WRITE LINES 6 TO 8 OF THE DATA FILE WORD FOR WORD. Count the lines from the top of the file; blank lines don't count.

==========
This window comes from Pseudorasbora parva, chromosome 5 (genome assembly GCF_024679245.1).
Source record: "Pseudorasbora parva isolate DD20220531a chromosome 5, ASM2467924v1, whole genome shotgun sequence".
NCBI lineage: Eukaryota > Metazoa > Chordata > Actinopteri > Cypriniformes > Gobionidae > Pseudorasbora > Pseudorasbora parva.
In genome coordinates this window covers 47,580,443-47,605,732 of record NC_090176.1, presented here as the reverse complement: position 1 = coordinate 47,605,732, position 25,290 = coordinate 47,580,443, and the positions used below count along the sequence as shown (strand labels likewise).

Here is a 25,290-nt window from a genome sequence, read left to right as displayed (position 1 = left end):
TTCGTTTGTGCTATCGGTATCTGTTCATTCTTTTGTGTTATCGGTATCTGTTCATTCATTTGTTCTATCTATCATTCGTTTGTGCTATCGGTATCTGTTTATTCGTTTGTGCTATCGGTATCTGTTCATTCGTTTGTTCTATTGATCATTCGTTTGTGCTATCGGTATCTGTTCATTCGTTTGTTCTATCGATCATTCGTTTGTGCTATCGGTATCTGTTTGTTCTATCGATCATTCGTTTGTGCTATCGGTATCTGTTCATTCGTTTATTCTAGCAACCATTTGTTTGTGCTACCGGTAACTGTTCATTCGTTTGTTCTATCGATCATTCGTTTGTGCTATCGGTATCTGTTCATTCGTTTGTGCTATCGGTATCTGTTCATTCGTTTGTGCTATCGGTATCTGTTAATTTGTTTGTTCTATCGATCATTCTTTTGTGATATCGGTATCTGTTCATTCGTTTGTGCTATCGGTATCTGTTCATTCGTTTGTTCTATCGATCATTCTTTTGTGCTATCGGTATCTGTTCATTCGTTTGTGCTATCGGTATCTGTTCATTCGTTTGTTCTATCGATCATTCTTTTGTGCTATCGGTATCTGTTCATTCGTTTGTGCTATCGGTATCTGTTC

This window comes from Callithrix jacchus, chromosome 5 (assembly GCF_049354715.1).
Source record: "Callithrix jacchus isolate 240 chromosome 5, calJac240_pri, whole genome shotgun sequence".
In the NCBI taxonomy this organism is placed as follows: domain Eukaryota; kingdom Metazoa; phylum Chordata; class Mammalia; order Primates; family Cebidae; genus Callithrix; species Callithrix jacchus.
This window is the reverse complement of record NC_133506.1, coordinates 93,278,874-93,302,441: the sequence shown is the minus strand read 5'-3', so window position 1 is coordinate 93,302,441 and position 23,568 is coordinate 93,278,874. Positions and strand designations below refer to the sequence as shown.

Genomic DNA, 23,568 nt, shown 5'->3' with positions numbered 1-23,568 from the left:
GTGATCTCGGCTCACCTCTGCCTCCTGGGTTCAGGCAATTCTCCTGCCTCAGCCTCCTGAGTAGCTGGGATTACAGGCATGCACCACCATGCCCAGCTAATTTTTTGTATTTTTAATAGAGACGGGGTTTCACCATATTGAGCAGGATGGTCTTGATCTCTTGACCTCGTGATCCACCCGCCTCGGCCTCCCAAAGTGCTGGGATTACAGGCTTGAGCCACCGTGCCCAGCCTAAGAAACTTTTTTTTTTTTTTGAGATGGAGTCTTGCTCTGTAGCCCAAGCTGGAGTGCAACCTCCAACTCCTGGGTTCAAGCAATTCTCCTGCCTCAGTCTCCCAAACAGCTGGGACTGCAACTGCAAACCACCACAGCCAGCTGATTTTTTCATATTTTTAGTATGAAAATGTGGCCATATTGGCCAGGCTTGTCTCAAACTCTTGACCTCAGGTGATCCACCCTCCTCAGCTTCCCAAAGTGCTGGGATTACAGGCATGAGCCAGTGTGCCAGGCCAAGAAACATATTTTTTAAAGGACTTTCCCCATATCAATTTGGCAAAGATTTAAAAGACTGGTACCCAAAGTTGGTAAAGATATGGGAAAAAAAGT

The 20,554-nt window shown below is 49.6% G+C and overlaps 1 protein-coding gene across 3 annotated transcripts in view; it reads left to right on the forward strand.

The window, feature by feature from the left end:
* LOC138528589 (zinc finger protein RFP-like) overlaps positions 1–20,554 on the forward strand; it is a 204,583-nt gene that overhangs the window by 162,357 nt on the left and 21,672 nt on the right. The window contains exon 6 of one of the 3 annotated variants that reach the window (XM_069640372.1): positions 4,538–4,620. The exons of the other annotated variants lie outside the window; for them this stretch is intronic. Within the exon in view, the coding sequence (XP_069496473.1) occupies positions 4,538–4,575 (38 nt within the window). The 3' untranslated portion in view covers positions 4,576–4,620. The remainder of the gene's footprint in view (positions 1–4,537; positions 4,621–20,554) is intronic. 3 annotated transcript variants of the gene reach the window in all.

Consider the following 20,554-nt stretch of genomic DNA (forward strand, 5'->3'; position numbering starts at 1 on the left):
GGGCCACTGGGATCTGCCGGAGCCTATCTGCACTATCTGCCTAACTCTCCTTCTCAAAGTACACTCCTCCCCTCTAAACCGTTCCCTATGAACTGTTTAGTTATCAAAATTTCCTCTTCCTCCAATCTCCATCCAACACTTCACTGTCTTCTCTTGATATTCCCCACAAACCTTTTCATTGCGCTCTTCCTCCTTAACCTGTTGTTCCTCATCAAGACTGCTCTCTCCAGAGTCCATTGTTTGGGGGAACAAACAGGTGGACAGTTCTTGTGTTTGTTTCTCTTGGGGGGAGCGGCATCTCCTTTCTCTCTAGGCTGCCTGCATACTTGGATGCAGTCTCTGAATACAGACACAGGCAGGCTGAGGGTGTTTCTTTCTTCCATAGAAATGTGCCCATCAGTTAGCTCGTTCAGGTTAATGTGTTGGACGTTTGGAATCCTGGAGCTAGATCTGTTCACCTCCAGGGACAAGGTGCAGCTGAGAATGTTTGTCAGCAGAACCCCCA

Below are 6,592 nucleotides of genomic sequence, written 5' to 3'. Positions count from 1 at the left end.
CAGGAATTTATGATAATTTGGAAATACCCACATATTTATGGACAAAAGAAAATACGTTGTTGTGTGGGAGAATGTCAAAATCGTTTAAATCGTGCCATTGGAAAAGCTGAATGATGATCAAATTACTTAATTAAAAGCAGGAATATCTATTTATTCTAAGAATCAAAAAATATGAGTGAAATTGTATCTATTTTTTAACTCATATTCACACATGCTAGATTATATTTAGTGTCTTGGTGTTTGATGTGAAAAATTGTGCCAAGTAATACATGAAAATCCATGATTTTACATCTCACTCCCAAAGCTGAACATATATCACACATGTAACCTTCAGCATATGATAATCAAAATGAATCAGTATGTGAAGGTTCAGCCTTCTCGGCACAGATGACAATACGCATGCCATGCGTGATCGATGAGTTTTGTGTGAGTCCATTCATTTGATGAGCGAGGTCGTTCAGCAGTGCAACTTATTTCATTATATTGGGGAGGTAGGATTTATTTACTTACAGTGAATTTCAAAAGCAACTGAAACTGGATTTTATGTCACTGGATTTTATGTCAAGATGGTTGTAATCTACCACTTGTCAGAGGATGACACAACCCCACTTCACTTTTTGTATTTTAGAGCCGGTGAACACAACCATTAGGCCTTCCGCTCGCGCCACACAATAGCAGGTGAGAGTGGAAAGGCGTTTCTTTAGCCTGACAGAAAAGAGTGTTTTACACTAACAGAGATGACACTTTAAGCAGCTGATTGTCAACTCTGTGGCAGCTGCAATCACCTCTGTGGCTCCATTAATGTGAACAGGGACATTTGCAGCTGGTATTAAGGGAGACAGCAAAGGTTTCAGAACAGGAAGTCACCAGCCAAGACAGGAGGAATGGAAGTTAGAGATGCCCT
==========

TTCGTTTGTGCTATCGGTATCTGTTCATTCTTTTGTGTTATCGGTATCTGTTCATTCATTTGTTCTATCTATCATTCGTTTGTGCTATCGGTATCTGTTTATTCGTTTGTGCTATCGGTATCTGTTCATTCGTTTGTTCTATTGATCATTCGTTTGTGCTATCGGTATCTGTTCATTCGTTTGTTCTATCGATCATTCGTTTGTGCTATCGGTATCTGTTTGTTCTATCGATCATTCGTTTGTGCTATCGGTATCTGTTCATTCGTTTATTCTAGCAACCATTTGTTTGTGCTACCGGTAACTGTTCATTCGTTTGTTCTATCGATCATTCGTTTGTGCTATCGGTATCTGTTCATTCGTTTGTGCTATCGGTATCTGTTCATTCGTTTGTGCTATCGGTATCTGTTAATTTGTTTGTTCTATCGATCATTCTTTTGTGATATCGGTATCTGTTCATTCGTTTGTGCTATCGGTATCTGTTCATTCGTTTGTTCTATCGATCATTCTTTTGTGCTATCGGTATCTGTTCATTCGTTTGTGCTATCGGTATCTGTTCATTCGTTTGTTCTATCGATCATTCTTTTGTGCTATCGGTATCTGTTCATTCGTTTGTGCTATCGGTATCTGTTC

This window comes from Callithrix jacchus, chromosome 5 (assembly GCF_049354715.1).
Source record: "Callithrix jacchus isolate 240 chromosome 5, calJac240_pri, whole genome shotgun sequence".